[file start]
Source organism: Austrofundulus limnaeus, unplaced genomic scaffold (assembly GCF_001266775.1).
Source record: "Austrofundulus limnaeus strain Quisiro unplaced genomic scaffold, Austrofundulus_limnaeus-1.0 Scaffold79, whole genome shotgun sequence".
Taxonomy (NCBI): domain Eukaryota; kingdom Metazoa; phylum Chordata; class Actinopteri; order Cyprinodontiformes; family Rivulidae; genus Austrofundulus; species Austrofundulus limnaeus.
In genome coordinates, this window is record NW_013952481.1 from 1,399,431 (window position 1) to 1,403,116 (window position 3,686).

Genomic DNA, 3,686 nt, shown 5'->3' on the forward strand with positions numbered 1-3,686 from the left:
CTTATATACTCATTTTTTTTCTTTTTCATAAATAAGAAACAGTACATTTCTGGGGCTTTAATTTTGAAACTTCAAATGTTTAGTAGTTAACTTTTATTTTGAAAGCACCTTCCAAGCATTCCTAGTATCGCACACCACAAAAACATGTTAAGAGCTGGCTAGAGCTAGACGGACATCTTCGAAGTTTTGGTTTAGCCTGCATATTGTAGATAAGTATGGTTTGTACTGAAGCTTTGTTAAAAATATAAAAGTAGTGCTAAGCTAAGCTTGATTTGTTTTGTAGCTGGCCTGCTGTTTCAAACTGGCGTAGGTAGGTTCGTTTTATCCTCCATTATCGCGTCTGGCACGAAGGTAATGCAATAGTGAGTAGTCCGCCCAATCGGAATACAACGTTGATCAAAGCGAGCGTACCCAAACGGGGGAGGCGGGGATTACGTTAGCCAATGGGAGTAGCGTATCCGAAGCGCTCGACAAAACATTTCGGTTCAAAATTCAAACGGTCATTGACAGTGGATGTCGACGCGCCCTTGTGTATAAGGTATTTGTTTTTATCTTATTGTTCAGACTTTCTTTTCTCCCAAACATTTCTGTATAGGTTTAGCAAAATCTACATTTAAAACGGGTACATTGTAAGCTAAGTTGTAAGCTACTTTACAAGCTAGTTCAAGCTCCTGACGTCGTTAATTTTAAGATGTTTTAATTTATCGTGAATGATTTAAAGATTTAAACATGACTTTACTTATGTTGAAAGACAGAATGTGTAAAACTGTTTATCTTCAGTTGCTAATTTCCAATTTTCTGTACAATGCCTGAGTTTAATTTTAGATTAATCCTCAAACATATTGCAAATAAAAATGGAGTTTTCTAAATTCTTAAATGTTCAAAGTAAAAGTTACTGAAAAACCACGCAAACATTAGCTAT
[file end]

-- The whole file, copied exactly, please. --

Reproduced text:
Source organism: Austrofundulus limnaeus, unplaced genomic scaffold (assembly GCF_001266775.1).
Source record: "Austrofundulus limnaeus strain Quisiro unplaced genomic scaffold, Austrofundulus_limnaeus-1.0 Scaffold79, whole genome shotgun sequence".
Taxonomy (NCBI): domain Eukaryota; kingdom Metazoa; phylum Chordata; class Actinopteri; order Cyprinodontiformes; family Rivulidae; genus Austrofundulus; species Austrofundulus limnaeus.
In genome coordinates, this window is record NW_013952481.1 from 1,399,431 (window position 1) to 1,403,116 (window position 3,686).

Genomic DNA, 3,686 nt, shown 5'->3' on the forward strand with positions numbered 1-3,686 from the left:
CTTATATACTCATTTTTTTTCTTTTTCATAAATAAGAAACAGTACATTTCTGGGGCTTTAATTTTGAAACTTCAAATGTTTAGTAGTTAACTTTTATTTTGAAAGCACCTTCCAAGCATTCCTAGTATCGCACACCACAAAAACATGTTAAGAGCTGGCTAGAGCTAGACGGACATCTTCGAAGTTTTGGTTTAGCCTGCATATTGTAGATAAGTATGGTTTGTACTGAAGCTTTGTTAAAAATATAAAAGTAGTGCTAAGCTAAGCTTGATTTGTTTTGTAGCTGGCCTGCTGTTTCAAACTGGCGTAGGTAGGTTCGTTTTATCCTCCATTATCGCGTCTGGCACGAAGGTAATGCAATAGTGAGTAGTCCGCCCAATCGGAATACAACGTTGATCAAAGCGAGCGTACCCAAACGGGGGAGGCGGGGATTACGTTAGCCAATGGGAGTAGCGTATCCGAAGCGCTCGACAAAACATTTCGGTTCAAAATTCAAACGGTCATTGACAGTGGATGTCGACGCGCCCTTGTGTATAAGGTATTTGTTTTTATCTTATTGTTCAGACTTTCTTTTCTCCCAAACATTTCTGTATAGGTTTAGCAAAATCTACATTTAAAACGGGTACATTGTAAGCTAAGTTGTAAGCTACTTTACAAGCTAGTTCAAGCTCCTGACGTCGTTAATTTTAAGATGTTTTAATTTATCGTGAATGATTTAAAGATTTAAACATGACTTTACTTATGTTGAAAGACAGAATGTGTAAAACTGTTTATCTTCAGTTGCTAATTTCCAATTTTCTGTACAATGCCTGAGTTTAATTTTAGATTAATCCTCAAACATATTGCAAATAAAAATGGAGTTTTCTAAATTCTTAAATGTTCAAAGTAAAAGTTACTGAAAAACCACGCAAACATTAGCTAT